Q: Let’s talk about Harry Crane…

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The Mad Men Fashion File – The Circle Game


This season tracked Don as he repeated — then started to shatter — his usual cycle of lies. “I want to stop doing this,” Don resolved at the end of “The Doorway.” By the time he brings his kids to the abandoned rooming house where he spent his own adolescence, there’s a sense that maybe Don’s pattern of deception will finally end.

For much of this season, costume designer Janie Bryant has highlighted the theme of history repeating itself via the characters’ clothes. For the season finale, she pulls out all the stops, and it’s really fun to track.

One of my favorite moments of deja vu came from Young Dick Whitman, who sports a blue Fair Isle sweater and knee-high socks while miserably shuffling onto his Pennsylvania porch. Later in the episode, and well in the future, his daughter Sally answers her dorm room pay phone… in a blue Fair Isle sweater and knee-high socks. It’s not a coincidence Sally’s suspended from school for the exact same reason Don gets “suspended” from SC&P: Her fake identity is revealed, she gets drunk in front of authority figures, and she throws away a really good opportunity. Betty says “the good is not beating the bad.” If she means her “perfect” influence isn’t overpowering Don’s destructive influence, she’s right — all you have to do is look at their corresponding teen knitwear.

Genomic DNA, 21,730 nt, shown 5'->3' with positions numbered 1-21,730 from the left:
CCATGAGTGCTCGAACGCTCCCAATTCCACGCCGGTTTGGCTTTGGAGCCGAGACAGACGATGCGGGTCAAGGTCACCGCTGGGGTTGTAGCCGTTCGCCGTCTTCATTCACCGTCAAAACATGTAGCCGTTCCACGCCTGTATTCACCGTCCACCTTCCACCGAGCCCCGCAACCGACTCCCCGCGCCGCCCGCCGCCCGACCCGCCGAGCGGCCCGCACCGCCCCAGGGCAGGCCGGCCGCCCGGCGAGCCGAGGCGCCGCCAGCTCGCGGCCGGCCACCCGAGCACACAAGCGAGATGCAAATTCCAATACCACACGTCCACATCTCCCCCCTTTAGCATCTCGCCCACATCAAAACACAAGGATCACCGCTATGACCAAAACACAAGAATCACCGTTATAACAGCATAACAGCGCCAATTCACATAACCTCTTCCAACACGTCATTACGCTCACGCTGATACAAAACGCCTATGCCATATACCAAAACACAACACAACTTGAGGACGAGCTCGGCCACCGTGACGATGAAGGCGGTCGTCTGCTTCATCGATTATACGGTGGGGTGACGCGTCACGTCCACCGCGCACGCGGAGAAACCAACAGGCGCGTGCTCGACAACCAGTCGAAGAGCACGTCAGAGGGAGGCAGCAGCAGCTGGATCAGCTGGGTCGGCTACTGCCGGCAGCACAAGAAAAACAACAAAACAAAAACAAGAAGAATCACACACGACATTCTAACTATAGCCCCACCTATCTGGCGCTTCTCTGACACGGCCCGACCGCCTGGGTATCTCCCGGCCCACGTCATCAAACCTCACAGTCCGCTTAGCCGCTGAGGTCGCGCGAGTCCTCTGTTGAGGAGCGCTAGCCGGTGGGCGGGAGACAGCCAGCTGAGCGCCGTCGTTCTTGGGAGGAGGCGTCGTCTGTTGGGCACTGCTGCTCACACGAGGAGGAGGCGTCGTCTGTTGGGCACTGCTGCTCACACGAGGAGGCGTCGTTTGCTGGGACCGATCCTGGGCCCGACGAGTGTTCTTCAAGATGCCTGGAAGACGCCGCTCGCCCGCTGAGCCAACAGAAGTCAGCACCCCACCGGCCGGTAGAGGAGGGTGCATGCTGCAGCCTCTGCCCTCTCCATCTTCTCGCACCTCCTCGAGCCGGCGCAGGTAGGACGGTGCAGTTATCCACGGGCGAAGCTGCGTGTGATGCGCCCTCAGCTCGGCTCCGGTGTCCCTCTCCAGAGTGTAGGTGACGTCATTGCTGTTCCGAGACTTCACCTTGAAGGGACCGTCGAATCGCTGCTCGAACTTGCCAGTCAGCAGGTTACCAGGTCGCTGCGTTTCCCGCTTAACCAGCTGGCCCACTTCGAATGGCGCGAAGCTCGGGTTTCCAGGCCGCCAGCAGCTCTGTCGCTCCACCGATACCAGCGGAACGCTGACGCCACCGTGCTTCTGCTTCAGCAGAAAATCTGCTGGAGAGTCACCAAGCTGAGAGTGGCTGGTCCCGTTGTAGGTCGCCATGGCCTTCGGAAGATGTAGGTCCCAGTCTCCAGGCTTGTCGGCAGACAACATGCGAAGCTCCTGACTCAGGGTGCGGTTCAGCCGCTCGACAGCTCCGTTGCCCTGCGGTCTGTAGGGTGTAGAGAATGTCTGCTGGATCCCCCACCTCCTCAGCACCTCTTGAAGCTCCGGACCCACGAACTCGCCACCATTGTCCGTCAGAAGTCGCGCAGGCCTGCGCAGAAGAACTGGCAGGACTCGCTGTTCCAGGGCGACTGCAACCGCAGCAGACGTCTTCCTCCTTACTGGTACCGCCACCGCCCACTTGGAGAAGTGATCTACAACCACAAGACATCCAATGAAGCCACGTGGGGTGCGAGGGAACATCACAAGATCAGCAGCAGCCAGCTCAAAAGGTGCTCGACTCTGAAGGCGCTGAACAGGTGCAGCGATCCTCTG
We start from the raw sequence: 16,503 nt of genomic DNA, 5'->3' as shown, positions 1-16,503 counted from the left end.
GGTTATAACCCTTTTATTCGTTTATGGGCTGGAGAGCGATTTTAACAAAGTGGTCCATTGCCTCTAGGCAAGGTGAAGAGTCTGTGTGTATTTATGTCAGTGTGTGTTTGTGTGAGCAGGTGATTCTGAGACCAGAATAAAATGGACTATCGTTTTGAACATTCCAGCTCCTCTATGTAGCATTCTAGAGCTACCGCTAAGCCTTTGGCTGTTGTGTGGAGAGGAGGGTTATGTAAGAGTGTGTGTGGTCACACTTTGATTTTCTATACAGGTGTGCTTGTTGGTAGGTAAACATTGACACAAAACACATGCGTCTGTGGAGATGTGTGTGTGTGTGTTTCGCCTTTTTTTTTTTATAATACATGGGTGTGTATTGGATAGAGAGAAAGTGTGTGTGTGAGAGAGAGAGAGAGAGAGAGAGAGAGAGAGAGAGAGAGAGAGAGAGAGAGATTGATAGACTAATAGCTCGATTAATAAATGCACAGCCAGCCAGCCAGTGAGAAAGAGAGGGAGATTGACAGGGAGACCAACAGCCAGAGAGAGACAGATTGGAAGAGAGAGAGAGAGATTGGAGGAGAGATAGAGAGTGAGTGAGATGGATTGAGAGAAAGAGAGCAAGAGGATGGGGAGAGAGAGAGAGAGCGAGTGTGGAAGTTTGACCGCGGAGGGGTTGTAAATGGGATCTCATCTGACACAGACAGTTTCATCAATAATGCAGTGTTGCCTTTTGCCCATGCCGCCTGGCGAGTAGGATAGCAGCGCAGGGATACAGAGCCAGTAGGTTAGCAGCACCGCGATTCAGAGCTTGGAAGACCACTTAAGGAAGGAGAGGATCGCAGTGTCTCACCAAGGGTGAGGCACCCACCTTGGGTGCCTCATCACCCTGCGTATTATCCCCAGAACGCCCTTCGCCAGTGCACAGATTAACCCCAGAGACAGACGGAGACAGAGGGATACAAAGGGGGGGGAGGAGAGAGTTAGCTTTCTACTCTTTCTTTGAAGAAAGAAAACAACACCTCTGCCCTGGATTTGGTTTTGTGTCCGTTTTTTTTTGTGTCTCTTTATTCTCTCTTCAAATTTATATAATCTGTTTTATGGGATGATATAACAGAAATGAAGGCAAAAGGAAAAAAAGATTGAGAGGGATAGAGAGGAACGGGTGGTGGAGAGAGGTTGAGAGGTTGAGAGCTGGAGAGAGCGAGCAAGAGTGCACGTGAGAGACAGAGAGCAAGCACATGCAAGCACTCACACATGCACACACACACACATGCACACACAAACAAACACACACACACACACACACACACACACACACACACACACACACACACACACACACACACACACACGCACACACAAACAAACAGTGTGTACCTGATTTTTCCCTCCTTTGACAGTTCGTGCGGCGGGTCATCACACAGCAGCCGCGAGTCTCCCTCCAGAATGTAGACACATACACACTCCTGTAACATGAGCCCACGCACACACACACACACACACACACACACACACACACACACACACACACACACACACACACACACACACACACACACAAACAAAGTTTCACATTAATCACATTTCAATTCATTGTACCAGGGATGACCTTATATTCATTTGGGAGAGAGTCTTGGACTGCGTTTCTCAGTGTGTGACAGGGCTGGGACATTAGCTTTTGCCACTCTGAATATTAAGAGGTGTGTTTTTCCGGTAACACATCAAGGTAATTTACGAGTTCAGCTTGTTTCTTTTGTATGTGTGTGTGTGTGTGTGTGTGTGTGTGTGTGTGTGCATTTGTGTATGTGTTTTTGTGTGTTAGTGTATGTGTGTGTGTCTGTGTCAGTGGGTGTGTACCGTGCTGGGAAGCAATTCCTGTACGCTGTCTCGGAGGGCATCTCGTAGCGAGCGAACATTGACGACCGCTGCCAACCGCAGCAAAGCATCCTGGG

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The Mad Men Fashion File – Evil Twins



Don’t adjust your television set: There’s nothing wrong with Peggy’s orange checked bow or Bob’s striped green tie. But if you think you’ve seen those costumes before — just in different colors — you’re absolutely right.

Each of these outfits has an evil twin that costume designer Janie Bryant ties back into the character’s story arc. Peggy’s original checked pussy bow was purple, and she wore it first while flirting with Ted (while on the phone with Stan!) in Episode 4, “The Collaborators.” It appears again in Episode 9, “For Immediate Release,” as Peggy learns Don and Ted have forged a shaky (and career-changing) alliance. Both episodes were before Ted and Peggy’s pivotal kiss this season — and before Don had wrecked their relationship. After compromising the love of his real daughter, Don acts out on his “work daughter” — and boom, Peggy goes (literally) hot under the collar. Her neckline changes from purple to orange.

Peggy’s second costume inversion comes from her blue suit with green trim. Remember when she wore a green suit with blue trim last week while navigating Mrs. Campbell’s dementia and Pete’s dinner table teasing? It’s all fun and games until it’s true, and then the mood (and the suit) darkens. (One more note on Peggy’s blue costume: It’s the same one she sports in the Season 6 Premiere when she deftly saves the day with her “Lend Me Your Ears” campaign — but only after almost losing her temper with the clients.)

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Mad Men Season 6 Fashions – Photos, Videos and More



As Mad Men Season 6 progresses deeper into the 1960s, so do the characters’ fashions. Brighter colors, shorter skirts, and longer hair are at the forefront. Plus, there’s no shortage of funky patterns. To learn more about this season’s distinct look, check out the following online content:

1. Season 6 Fashion Photos: A collection of iconic photography featuring Don Draper, Megan Draper, Peggy Olson, Joan Harris, Roger Sterling, Betty Francis and Pete Campbell.

2. The Mad Men Fashion File: Fashion blogger Faran Krentcil’s analysis of Emmy Award-winning costume designer Janie Bryant’s fashion choices.